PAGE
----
LOS ANGELES — How old is your brain, really? Just like people who look older than they really are, scientists say a person’s brain can age faster than the rest of their body. With that in mind, researchers at USC have created an artificial intelligence program which can accurately tell how old someone’s brain is — while also pointing out warning signs for Alzheimer’s disease.
The AI program analyzes MRI brain scans, looking for signs of cognitive decline which have a link to neurodegenerative diseases, like Alzheimer’s. Brain aging is one of the most reliable markers for neurodegenerative disease risk. This is actually more useful than simply looking at a patient’s chronological age (their birthdate).
Researchers note that a patient’s risk increases when their brain displays characteristics which are “older” than you would expect to see in a person of that age. Artificial intelligence was able to detect these markers that are typically difficult to spot and link to cognitive decline.
“Our study harnesses the power of deep learning to identify areas of the brain that are aging in ways that reflect a cognitive decline that may lead to Alzheimer’s,” says corresponding author Andrei Irimia, assistant professor of gerontology, biomedical engineering, quantitative & computational biology and neuroscience at the USC Leonard Davis School of Gerontology, in a media release.
“People age at different rates, and so do tissue types in the body. We know this colloquially when we say, ‘So-and-so is forty, but looks thirty. The same idea applies to the brain. The brain of a forty-year-old may look as ‘young’ as the brain of a thirty-year-old, or it may look as ‘old’ as that of a sixty-year-old.”
The AI system can estimate brain age to within 2 years
Irimia’s team gathered brain MRI scans from 4,681 cognitively normal participants during their project. Some of these individuals went on to develop cognitive impairment, while others had a full-blown case of Alzheimer’s later in life.
They fed this data into an AI model called a “neural network,” where it went to work estimating each person’s age based on their brain scans. To do this, researchers first had to train the machine to produce detailed anatomic brain maps which reveal patient-specific characteristics of aging.
The team then compared each person’s biological brain age with their actual chronological age. The greater the difference between these two numbers, the worse a participant’s cognitive score was — increasing the risk for Alzheimer’s.
The new AI program was able to estimate brain age to with 2.3 years of a healthy patient’s chronological age. That’s one year closer than current medical tests which estimate brain age. The team believes this is a good sign that AI can accurately find people with faster-aging brain at risk of serious disease.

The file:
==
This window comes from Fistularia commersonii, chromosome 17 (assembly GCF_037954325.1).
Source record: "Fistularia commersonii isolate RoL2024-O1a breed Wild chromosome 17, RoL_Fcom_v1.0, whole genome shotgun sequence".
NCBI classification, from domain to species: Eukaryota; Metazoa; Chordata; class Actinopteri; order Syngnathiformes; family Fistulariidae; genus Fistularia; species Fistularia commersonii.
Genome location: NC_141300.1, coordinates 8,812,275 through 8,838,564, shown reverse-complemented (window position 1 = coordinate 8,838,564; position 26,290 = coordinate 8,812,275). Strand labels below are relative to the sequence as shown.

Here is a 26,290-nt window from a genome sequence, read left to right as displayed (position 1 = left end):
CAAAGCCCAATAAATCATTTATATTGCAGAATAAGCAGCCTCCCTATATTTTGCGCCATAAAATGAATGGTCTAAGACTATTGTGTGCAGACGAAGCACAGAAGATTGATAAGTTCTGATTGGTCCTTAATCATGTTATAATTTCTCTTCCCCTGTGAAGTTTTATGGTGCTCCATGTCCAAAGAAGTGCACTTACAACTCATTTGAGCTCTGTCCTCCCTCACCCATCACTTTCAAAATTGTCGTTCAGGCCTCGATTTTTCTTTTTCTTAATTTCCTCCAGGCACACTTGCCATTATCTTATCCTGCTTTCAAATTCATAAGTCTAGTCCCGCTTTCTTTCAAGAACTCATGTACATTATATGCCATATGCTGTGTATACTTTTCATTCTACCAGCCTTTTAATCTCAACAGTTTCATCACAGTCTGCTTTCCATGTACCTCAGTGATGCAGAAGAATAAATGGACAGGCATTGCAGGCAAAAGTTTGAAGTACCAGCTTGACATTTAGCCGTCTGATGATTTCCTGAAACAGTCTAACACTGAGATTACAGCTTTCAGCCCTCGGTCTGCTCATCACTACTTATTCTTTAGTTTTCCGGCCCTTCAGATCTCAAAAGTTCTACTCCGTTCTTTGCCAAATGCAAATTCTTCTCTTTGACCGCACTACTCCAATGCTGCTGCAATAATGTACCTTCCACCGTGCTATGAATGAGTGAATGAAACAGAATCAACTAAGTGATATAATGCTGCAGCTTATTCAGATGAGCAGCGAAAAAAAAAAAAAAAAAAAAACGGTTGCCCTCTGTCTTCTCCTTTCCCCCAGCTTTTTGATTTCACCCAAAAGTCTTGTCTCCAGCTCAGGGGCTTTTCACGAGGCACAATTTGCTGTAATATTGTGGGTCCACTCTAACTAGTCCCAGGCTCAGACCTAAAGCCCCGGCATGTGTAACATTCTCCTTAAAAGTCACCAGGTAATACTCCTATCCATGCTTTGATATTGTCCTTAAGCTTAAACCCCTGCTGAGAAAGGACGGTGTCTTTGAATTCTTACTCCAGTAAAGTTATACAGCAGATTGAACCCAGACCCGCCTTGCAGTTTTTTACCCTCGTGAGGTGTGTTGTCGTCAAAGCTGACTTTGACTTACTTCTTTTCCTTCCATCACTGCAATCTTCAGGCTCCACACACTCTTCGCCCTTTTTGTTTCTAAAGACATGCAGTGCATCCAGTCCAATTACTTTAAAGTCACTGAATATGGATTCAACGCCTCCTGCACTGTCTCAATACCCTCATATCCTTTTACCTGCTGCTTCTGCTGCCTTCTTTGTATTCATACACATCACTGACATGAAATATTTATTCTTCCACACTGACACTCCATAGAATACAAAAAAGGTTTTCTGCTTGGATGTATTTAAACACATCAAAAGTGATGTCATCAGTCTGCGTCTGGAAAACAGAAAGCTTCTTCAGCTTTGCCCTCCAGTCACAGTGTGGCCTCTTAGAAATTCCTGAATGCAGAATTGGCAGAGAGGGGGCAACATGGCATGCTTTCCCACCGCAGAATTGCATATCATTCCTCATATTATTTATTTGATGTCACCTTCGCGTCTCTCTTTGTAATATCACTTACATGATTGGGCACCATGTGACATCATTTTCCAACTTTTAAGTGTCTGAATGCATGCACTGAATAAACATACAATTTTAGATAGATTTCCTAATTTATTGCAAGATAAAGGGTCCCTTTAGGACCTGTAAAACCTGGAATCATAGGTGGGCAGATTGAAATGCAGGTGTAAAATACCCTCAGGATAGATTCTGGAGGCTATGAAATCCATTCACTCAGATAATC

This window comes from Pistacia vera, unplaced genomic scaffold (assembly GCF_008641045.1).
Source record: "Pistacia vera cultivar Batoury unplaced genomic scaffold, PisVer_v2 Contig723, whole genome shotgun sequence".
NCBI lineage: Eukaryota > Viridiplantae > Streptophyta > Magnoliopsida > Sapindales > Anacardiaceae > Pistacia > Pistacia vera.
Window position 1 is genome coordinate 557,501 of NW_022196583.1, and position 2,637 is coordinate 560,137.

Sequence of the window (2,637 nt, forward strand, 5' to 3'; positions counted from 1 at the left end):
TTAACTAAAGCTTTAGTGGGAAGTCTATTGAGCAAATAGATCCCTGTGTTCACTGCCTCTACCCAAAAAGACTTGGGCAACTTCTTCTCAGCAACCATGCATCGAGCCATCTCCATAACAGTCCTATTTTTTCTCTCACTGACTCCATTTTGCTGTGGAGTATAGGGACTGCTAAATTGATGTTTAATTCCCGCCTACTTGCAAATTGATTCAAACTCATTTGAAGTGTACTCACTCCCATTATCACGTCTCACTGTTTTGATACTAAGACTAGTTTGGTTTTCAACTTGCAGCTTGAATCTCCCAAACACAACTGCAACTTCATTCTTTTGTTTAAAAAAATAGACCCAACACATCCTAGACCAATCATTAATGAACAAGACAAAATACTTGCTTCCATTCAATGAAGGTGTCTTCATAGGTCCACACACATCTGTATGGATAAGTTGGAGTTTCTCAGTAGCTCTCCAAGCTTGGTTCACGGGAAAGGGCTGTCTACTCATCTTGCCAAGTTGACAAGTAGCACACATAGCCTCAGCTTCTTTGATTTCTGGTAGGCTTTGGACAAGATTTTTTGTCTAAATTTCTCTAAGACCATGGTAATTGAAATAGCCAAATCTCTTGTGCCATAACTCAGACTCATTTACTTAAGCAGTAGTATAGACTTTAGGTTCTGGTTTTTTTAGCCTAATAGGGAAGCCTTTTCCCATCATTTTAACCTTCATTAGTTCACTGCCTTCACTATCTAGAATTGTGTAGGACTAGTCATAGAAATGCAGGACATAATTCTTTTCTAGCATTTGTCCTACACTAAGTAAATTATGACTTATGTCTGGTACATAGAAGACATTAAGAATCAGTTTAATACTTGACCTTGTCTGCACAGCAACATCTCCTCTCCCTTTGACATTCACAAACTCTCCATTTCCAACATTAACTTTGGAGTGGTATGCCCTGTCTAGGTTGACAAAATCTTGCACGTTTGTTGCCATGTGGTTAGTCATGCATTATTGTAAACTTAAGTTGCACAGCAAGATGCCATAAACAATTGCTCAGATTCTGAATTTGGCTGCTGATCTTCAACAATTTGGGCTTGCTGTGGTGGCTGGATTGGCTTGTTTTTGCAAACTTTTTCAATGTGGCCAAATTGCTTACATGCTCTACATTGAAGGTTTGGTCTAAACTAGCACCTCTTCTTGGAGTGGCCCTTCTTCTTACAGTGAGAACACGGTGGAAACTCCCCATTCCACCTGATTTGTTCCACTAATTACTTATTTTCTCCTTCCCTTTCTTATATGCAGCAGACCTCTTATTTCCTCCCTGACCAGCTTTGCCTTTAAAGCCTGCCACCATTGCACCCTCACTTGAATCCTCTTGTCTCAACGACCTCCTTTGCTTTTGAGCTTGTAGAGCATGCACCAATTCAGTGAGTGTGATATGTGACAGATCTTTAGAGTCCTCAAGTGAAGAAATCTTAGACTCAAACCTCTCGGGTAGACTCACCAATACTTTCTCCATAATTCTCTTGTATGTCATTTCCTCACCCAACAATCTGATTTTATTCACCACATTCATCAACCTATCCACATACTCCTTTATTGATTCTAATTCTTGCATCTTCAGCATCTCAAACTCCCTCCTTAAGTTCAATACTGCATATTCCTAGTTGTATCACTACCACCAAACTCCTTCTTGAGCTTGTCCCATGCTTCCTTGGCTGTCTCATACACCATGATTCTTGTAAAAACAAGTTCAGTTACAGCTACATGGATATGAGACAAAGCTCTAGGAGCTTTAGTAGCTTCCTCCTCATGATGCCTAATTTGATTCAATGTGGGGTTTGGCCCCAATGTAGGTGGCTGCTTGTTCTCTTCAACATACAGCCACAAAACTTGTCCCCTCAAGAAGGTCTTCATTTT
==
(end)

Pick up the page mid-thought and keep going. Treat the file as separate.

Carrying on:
“Interpretable AI can become a powerful tool for assessing the risk for Alzheimer’s and other neurocognitive diseases,” says Irimia, who is also a member of the USC Viterbi School of Engineering and USC Dornsife College of Letters, Arts and Sciences.
“The earlier we can identify people at high risk for Alzheimer’s disease, the earlier clinicians can intervene with treatment options, monitoring, and disease management. What makes AI especially powerful is its ability to pick up on subtle and complex features of aging that other methods cannot and that are key in identifying a person’s risk many years before they develop the condition.”
Men show more signs of brain aging
Interestingly, the AI program found that certain parts of the brain aged faster in men than they did in women, and vice versa.
However, men were more likely to experience faster brain aging in the motor cortex — the region responsible for motor function. This didn’t surprise scientists, since men are at higher risker for Parkinson’s disease, a neurodegenerative disease which leads to motor impairment over time.
The study also found that brain aging in the right hemisphere of the brain is relatively slower among women. That may come as a surprise to some, as a recent study found that older women undergo certain biological changes which put them at a higher risk of developing Alzheimer’s — the most common form of dementia.
Overall, 6.5 million Americans deal with Alzheimer’s. Governments are just starting to approve medications which may stop or prevent cognitive decline, but there is still no definitive cure for the disease.
“One of the most important applications of our work is its potential to pave the way for tailored interventions that address the unique aging patterns of every individual,” Irimia concludes.
“Many people would be interested in knowing their true rate of aging. The information could give us hints about different lifestyle changes or interventions that a person could adopt to improve their overall health and well-being. Our methods could be used to design patient-centered treatment plans and personalized maps of brain aging that may be of interest to people with different health needs and goals.”
The findings are published in the journal Proceedings of the National Academy of Sciences.